Symptoms of Type 1 or Type 2 diabetes include increased thirst and urination, increased hunger, fatigue, blurred vision, numbness or tingling in the feet or hands, unexplained weight loss, or sores that do not heal. Sores that don’t heal can lead to what is known as a diabetic foot ulcer. The condition may cause patients to be hospitalized due to infection or other ulcer-related complications and may lead to amputation.
Kanhaiya Singh, PhD, postdoctoral fellow in surgery, is first author in a research study that identified a molecule that could be responsible for the cause of slow and improper healing in those who suffer from diabetes. Learn more in this Q&A blog post.
Faculty and Staff News
Faculty: Apply for IU Kelley School of Business partnership programs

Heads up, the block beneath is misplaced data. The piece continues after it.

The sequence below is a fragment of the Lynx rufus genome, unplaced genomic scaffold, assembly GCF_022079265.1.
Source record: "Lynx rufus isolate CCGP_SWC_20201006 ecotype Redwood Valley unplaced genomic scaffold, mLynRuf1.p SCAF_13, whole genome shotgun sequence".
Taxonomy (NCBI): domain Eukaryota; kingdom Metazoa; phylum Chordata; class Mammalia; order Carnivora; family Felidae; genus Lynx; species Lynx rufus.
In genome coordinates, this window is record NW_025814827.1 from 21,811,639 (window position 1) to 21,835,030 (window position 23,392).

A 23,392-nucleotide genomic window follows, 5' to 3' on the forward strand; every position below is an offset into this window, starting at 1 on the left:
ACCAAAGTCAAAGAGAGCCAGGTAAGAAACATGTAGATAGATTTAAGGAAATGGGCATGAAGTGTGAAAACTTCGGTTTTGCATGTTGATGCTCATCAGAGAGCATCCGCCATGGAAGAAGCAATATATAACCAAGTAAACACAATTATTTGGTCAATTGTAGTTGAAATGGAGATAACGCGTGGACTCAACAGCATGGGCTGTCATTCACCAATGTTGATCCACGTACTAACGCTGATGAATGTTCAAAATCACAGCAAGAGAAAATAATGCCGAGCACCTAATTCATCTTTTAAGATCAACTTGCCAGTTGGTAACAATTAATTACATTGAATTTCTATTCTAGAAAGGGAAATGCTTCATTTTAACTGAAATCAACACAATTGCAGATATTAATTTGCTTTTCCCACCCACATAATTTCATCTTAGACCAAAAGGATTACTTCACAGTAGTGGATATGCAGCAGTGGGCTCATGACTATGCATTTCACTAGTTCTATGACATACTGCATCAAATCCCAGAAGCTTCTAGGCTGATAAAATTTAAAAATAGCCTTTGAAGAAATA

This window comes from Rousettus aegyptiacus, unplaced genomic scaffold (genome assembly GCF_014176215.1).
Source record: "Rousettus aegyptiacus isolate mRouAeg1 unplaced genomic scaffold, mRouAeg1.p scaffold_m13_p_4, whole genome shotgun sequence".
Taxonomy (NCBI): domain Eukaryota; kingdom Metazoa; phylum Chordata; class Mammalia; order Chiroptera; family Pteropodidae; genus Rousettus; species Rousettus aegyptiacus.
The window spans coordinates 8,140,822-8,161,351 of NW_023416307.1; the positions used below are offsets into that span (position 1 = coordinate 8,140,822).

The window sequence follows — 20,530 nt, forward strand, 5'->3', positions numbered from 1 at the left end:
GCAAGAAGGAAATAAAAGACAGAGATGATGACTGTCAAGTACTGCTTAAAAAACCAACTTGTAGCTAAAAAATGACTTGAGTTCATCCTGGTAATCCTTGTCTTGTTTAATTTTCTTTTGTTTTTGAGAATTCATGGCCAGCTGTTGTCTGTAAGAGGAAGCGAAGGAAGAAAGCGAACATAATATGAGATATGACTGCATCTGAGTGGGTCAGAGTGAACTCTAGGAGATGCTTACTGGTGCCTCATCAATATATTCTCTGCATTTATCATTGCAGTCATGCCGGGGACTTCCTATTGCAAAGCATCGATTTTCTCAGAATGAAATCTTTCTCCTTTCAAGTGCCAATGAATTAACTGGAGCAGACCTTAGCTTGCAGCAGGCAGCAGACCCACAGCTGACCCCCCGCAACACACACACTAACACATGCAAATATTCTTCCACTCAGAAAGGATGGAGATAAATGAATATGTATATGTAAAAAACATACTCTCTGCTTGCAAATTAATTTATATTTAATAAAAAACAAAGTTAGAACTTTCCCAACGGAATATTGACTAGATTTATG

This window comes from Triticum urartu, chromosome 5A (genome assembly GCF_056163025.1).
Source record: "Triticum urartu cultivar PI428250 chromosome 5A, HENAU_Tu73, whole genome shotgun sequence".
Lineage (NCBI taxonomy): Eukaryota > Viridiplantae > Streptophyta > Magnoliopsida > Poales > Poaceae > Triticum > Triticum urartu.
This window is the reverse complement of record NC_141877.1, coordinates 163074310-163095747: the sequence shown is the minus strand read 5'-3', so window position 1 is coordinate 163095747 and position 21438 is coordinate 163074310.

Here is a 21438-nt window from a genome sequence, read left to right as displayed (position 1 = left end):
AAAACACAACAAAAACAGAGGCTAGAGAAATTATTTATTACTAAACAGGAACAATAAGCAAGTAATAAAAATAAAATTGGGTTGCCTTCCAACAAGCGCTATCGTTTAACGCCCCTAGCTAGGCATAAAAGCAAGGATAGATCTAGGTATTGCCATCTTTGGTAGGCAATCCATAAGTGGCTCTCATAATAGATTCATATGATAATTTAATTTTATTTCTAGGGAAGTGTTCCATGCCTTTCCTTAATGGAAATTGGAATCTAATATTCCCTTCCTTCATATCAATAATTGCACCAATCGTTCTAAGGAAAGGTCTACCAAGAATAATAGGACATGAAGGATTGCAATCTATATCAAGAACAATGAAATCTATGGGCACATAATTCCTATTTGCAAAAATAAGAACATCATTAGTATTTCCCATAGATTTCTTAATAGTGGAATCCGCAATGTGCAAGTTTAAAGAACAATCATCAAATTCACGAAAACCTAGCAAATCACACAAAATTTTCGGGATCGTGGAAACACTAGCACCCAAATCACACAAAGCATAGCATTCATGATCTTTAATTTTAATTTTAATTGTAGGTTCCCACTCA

In response to a growing demand for greater business acumen among physician leaders, IU School of Medicine has partnered with IU Kelley School of Business to provide a series of leadership development programs. These programs optimize faculty’s extensive medical expertise with insight into business and leadership, as they relate to health care.
Any IU School of Medicine faculty member who is interested in leadership and gaining greater business skills may apply. Programs include:
Business of Medicine Leadership Program (BMLP) — This program is designed to provide physician faculty and emerging leaders with a professional development opportunity that increases business acumen, leadership skills and expertise.